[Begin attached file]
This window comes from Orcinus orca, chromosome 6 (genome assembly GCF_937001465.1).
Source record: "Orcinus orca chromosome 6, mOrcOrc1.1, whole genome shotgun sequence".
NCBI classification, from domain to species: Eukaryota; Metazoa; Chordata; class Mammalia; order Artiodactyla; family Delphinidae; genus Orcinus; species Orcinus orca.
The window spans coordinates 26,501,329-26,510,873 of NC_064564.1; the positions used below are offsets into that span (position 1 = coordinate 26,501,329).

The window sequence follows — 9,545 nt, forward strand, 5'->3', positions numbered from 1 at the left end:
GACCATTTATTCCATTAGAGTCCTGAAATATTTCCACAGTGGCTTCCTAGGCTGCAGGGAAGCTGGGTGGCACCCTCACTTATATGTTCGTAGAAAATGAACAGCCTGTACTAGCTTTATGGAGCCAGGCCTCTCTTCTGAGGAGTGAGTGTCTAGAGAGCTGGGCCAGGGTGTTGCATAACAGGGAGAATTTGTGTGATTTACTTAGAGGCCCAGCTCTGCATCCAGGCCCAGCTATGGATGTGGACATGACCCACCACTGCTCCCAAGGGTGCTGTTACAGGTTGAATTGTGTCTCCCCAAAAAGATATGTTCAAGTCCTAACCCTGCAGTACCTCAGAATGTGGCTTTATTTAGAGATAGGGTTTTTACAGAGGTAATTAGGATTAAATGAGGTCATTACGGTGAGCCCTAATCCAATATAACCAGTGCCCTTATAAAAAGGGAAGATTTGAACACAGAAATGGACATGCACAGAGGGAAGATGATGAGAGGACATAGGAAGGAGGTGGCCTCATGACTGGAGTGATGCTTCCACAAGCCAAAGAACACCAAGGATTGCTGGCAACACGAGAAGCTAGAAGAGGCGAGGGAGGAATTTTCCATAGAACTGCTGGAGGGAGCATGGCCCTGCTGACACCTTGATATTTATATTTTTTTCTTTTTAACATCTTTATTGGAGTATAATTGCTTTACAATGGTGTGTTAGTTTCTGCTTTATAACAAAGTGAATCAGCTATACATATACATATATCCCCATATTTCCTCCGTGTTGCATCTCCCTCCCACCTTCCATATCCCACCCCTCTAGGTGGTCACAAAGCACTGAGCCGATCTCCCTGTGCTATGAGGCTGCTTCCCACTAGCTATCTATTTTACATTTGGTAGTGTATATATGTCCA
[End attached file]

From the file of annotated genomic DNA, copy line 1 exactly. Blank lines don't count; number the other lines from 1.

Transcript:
This window comes from Orcinus orca, chromosome 6 (genome assembly GCF_937001465.1).